Mark Schmitt is a senior fellow and advisor to the president at the Roosevelt Institute, a New York-based think tank affiliated with the FDR Library. He is a former executive editor of The American Prospect.
D.C. Public Schools Chancellor Michelle Rhee. (AP Photo/Jacquelyn Martin)
Yesterday in Washington, D.C., the Peter G. Peterson Foundation convened the 2010 Fiscal Summit: America's Crisis and A Way Forward to, in its words, "launch a national bipartisan dialogue on America's fiscal challenges." Top billing as participants in the six-and-a-half-hour session on reducing long-term budget deficits went to former President Bill Clinton and then to the two men whom President Barack Obama appointed to chair the National Commission on Fiscal Responsibility and Reform, former Sen. Alan Simpson and former White House Chief of Staff Erskine Bowles.
It turns out banks aren't the only things that can be too big to fail. Michael Steele, the chairman of the Republican National Committee, seems securely ensconced in his position despite his frequent off-message remarks, massive overspending on travel and luxury items, and his invocation of the race card at the oddest moments. Sure, race will protect him somewhat -- he won the chairmanship because the party elders liked the idea of an African American chair more than the reality of Steele -- but he's hardly the first high-ranking executive to have "failed upward" -- a phenomenon white men have been taking advantage of for decades.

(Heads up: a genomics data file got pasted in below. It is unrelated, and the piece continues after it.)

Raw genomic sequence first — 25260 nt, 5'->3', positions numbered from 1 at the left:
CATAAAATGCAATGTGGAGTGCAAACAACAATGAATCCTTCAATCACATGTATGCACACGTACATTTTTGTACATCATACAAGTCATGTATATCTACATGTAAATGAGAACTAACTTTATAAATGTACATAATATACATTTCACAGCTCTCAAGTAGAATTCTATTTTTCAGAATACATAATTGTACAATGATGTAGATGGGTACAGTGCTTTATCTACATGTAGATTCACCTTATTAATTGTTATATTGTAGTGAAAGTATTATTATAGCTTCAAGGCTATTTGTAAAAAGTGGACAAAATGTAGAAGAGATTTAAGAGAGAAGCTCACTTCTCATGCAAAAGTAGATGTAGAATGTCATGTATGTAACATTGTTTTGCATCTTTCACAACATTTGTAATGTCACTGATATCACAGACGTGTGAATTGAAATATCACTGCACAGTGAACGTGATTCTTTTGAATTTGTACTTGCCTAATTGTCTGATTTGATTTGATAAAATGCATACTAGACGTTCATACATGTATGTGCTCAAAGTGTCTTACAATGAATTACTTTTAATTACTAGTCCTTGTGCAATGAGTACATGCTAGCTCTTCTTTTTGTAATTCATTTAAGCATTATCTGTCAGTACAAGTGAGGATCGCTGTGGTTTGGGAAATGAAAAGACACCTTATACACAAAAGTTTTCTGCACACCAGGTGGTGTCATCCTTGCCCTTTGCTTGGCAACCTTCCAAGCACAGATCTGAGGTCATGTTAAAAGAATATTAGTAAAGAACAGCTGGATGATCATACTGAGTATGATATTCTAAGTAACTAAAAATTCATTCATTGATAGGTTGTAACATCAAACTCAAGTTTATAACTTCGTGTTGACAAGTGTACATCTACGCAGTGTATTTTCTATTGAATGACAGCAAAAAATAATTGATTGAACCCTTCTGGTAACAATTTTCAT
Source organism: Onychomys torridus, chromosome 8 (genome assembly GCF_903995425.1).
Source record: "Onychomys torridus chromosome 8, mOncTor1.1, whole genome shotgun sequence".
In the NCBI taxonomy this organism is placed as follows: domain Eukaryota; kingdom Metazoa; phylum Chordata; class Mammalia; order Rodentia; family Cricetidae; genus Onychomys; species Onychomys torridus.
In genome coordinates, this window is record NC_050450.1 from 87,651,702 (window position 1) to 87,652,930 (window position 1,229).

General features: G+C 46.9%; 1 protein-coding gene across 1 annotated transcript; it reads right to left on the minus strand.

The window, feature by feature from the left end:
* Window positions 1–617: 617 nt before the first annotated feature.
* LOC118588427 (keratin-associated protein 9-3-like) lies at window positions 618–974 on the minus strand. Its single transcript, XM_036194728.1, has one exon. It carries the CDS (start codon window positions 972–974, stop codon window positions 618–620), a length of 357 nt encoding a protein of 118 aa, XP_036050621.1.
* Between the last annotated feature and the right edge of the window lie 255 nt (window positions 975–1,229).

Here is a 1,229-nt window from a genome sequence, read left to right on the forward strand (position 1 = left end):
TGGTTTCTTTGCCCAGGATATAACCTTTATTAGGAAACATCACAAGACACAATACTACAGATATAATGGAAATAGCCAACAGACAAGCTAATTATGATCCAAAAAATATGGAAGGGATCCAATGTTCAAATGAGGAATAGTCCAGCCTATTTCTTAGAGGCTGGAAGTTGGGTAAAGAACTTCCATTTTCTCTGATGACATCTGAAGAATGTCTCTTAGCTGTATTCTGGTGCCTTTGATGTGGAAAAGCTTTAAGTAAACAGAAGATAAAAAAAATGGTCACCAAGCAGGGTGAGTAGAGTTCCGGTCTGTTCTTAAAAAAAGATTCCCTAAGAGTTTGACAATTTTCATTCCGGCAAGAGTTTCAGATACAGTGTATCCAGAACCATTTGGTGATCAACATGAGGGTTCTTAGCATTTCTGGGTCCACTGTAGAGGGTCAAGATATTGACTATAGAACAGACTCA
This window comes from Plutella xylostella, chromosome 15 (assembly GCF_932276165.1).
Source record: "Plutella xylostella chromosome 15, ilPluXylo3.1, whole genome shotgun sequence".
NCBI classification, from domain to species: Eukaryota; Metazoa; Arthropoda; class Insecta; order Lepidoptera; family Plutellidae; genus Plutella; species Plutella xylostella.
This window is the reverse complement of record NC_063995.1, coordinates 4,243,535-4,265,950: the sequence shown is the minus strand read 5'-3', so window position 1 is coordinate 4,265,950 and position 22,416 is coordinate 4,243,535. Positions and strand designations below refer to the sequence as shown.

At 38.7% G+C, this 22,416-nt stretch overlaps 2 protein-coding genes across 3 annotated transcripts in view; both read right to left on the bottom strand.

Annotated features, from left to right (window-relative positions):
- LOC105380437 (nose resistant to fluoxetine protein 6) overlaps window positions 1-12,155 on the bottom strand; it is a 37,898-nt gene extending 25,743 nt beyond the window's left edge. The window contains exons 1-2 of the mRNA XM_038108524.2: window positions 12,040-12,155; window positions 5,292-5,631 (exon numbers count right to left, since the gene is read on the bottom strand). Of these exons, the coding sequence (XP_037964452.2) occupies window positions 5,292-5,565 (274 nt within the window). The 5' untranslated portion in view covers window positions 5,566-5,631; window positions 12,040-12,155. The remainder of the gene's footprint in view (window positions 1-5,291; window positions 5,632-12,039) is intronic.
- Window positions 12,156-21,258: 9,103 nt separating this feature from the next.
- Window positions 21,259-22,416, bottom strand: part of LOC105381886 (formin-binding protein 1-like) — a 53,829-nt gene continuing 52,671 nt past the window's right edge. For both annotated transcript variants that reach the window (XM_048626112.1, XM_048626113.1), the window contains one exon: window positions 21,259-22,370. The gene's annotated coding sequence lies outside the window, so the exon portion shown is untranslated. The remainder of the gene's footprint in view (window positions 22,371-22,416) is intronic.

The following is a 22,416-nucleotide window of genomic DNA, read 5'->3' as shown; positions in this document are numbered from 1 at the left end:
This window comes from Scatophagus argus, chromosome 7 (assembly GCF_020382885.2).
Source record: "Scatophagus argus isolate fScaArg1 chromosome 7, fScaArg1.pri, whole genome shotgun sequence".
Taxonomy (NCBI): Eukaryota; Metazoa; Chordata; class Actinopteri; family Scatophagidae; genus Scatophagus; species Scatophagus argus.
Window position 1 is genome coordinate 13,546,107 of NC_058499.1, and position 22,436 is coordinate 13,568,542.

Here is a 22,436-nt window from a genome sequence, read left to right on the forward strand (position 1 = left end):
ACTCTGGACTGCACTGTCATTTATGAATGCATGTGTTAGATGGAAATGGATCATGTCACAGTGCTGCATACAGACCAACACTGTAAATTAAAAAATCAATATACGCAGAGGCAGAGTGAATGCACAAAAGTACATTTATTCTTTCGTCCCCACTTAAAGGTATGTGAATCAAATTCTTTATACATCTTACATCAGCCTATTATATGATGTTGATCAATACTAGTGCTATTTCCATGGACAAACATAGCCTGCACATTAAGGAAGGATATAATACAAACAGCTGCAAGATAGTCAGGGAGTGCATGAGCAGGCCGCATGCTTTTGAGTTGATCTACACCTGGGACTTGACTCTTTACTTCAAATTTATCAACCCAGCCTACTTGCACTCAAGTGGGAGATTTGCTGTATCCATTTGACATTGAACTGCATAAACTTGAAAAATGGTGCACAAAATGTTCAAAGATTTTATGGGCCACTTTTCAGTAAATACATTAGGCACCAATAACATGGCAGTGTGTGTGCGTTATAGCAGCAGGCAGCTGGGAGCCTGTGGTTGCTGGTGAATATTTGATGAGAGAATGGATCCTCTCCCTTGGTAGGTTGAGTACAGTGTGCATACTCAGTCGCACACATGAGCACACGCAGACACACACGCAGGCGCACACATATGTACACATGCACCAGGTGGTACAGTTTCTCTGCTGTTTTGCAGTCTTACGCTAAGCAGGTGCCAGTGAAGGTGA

During the ugly late days of the debate on health reform, a minor skirmish broke out when a savvy journalist-of-the-right, David Weigel, got an organizer of a Tea Party event protesting the legislation to acknowledge that she'd been working with Jane Hamsher, who through her blog Firedoglake had become one of the sharpest critics of the legislation from the left. Hamsher objected that, while she knew the right-wing activist and they had planned to work together on other issues, such as drug legalization (supported by some of the libertarian elements of the movement), they had not actually joined forces around their shared opposition to health reform.
I hold no particular brief for David Frum, the conservative writer who was abruptly ousted as a senior fellow at the American Enterprise Institute last week. I've participated on panel discussions and debates with him (including at AEI) but wouldn't consider him a personal friend. He once accused me of becoming like Charles Lindbergh (I'm pretty sure he wasn't referring to my aviation heroics). I consider "axis of evil," his best-known construction as a Bush speechwriter, one of the most irresponsible phrases ever put in a president's mouth.
All pundits -- even those of us who foresaw that the strength of the Obama administration would be its capacity for patience -- should be hesitant about predictions after the latest round of sharp turns in American politics. But it seems likely that Republicans will have a bit of a scramble over the next few months in deciding what their stance toward the health-reform law should be. “Repeal and Replace” seemed to be the slogan of choice on Sunday night, but by Monday, a proclamation from Eric Erickson of RedState.com warned that "any Republican who says we will repeal and replace will themselves be replaced.